Here’s what NBC analyst Tony Dungy tweeted: “That’s incredible. The Lions DB is trying to make an interception. He is playing the ball all the way and gets an unnecessary roughness penalty. Hard to believe.”

A pool reporter asked the official Clete Blakeman if Walker had a right to go after the ball and does that offset any helmet-to-helmet hit? Blakeman: “That’s a good question but the reality is, it is strict liability for a defensive player. In this case, he may be going for the ball and not intending to hit the helmet but when there’s helmet contact it is a foul in that situation.” Blakeman also said if he had impacted the helmet and made the interception it still would have been a foul.

— Defensive lineman Trey Flowers was called with hands to the face twice in the fourth quarter and neither one looked like a good call. With less than 12 minutes left, on third-and-10, Rodgers was sacked and Flowers was called for illegal hands to the face, giving the Packers an automatic first down. Then on the Packers’ next possession, on third-and-4 from Detroit’s 16 with less than 2 minutes left, Rodgers’ pass to Jake Kumerow was incomplete but Flowers was whistled again for illegal use of hands even though his hands were clearly on the shoulder pads.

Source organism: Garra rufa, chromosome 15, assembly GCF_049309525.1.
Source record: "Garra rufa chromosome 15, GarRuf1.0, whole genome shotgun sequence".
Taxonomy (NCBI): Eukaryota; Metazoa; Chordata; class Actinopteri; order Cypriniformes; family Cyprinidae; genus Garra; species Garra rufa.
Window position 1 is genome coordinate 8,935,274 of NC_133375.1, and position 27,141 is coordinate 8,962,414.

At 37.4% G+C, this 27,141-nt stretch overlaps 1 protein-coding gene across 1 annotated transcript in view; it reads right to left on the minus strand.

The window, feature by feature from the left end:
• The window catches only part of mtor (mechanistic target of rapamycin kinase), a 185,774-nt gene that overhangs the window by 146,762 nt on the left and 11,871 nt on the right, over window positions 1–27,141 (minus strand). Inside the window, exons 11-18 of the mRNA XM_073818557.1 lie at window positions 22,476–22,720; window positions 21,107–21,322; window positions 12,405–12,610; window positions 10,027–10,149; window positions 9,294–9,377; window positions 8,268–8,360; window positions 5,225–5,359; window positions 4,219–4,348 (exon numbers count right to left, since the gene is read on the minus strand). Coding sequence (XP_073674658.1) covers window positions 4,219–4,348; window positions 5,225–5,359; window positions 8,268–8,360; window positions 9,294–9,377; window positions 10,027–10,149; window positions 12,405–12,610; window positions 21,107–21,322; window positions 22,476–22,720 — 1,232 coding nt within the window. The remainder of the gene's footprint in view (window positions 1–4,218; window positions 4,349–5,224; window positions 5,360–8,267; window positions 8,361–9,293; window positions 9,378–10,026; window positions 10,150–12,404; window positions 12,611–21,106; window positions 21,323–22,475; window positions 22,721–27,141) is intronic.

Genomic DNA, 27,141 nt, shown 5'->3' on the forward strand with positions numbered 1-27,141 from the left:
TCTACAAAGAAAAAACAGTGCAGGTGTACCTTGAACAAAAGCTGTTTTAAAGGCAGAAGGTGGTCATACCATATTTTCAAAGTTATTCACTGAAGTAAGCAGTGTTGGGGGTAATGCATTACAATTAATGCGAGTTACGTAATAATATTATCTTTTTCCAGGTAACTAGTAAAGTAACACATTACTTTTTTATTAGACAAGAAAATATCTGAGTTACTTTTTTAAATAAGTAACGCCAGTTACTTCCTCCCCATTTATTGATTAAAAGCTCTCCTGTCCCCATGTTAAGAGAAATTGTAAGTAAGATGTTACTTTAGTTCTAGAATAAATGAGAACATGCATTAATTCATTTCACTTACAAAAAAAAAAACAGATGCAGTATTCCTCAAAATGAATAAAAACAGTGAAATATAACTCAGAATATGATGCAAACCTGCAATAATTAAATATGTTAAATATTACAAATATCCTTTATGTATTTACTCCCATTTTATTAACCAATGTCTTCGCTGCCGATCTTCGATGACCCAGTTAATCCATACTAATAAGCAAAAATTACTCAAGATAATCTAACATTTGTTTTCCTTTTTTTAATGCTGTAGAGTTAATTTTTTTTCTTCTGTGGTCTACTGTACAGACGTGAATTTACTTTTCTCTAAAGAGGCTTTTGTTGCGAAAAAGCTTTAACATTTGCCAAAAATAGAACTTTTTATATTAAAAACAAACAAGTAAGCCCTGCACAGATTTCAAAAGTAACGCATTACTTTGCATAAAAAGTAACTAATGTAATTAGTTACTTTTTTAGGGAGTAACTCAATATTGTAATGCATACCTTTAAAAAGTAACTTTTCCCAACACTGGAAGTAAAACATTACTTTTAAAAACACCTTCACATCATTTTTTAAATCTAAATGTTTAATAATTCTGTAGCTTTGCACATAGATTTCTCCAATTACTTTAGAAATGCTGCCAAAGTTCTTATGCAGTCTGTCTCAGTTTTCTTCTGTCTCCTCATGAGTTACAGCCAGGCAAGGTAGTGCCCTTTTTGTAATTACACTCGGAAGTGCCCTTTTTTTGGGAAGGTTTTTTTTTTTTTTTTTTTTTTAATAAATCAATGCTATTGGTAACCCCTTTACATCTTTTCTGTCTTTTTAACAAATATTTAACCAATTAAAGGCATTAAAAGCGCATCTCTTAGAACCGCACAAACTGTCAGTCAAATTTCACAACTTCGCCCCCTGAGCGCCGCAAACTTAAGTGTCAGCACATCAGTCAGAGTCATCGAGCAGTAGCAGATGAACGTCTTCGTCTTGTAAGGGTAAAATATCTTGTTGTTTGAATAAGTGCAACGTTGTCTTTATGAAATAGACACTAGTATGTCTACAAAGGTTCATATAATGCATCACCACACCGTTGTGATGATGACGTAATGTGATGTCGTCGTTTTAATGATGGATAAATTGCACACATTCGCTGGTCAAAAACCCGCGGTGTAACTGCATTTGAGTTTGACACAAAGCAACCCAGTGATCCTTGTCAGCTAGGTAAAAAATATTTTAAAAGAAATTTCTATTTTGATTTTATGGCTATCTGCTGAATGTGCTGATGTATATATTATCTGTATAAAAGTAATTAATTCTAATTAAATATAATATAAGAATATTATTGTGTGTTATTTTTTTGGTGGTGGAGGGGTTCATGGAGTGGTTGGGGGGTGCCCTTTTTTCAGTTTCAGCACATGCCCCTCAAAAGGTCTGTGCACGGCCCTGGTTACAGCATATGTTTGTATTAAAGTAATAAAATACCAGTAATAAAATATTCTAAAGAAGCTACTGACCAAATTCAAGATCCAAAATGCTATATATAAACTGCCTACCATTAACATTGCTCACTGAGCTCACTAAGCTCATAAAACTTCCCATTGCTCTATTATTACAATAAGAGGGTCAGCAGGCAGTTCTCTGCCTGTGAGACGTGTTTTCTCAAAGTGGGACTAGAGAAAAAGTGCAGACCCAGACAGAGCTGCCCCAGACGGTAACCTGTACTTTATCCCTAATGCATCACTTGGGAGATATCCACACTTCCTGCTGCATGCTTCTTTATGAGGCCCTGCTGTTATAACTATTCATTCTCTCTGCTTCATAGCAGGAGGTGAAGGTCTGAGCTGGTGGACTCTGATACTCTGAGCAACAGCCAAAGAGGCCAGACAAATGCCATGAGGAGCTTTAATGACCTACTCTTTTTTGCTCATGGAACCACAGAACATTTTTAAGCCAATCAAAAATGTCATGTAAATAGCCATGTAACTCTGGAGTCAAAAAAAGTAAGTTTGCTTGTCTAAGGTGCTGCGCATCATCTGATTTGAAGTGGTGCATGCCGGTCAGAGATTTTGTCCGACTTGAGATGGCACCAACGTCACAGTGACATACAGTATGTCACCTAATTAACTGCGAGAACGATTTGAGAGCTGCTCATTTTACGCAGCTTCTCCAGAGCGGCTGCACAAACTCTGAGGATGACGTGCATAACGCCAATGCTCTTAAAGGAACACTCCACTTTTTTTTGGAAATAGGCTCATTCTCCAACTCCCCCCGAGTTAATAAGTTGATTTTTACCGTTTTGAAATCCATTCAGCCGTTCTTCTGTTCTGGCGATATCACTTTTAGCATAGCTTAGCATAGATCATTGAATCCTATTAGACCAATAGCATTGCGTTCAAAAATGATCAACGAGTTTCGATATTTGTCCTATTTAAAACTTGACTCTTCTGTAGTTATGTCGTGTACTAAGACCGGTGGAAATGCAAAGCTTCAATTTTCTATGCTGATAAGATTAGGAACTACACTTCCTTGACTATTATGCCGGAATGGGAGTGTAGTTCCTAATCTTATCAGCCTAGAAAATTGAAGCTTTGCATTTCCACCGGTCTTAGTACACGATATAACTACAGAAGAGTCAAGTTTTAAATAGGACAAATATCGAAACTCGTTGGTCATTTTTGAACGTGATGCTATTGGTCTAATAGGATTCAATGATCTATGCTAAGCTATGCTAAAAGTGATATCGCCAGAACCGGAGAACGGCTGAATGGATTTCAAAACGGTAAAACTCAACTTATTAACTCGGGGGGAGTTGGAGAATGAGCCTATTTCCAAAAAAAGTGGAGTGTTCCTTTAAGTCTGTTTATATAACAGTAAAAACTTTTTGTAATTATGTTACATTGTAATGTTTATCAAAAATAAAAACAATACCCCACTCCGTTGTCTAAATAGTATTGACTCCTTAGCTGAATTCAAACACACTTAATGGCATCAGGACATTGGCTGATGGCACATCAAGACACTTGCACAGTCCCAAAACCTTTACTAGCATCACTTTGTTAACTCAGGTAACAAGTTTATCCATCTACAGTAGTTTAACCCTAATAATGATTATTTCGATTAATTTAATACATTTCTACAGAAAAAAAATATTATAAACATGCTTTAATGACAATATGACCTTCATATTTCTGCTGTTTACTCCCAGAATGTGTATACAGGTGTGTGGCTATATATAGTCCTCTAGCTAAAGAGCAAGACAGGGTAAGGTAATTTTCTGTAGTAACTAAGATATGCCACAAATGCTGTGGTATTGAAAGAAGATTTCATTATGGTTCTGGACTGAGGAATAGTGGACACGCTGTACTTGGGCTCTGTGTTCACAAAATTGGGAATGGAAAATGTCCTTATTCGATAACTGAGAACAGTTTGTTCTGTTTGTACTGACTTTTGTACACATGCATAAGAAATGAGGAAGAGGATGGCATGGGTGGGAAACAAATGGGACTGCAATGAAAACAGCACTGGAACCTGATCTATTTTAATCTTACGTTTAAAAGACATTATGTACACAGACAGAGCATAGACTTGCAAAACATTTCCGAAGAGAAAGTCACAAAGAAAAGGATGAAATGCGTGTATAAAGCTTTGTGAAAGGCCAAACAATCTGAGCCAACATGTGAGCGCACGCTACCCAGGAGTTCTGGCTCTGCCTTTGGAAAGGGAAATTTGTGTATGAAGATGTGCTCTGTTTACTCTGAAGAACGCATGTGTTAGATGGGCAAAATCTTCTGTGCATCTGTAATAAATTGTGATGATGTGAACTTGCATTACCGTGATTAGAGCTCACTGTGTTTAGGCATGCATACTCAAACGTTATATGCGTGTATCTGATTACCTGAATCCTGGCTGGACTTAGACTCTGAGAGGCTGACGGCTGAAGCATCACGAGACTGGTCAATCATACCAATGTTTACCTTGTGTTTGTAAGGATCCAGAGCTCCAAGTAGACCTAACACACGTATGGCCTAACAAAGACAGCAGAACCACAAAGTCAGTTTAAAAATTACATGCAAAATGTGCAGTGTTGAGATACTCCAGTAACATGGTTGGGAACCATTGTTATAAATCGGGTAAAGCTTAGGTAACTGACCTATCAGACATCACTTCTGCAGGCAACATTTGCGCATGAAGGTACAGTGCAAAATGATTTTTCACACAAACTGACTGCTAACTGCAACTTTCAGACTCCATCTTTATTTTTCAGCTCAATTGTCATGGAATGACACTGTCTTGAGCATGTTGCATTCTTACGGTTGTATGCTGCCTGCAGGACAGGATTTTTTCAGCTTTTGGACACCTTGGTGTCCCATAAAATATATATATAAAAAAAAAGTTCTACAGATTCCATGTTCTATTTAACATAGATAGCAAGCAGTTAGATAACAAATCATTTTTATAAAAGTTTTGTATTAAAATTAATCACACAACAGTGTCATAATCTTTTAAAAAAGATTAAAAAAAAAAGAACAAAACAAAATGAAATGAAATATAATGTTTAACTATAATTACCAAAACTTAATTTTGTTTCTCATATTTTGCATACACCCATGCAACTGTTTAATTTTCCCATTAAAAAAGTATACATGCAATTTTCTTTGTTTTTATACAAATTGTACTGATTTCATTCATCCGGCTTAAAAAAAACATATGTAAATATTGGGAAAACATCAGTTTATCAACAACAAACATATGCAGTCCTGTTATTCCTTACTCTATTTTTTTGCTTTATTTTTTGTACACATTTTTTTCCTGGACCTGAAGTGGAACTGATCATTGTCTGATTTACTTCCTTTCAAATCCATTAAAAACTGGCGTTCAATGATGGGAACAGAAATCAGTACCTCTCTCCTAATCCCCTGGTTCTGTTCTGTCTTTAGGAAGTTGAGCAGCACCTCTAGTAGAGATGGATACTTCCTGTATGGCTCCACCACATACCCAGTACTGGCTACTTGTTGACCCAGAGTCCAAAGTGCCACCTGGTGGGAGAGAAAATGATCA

According to ESPN, Flowers had never been called for this penalty in his entire career and he was called twice in one quarter.

After the game Patricia sat next to Flowers at his locker and had a few words for his D-lineman before giving him a hug, per FOX 2’s Jennifer Hammond.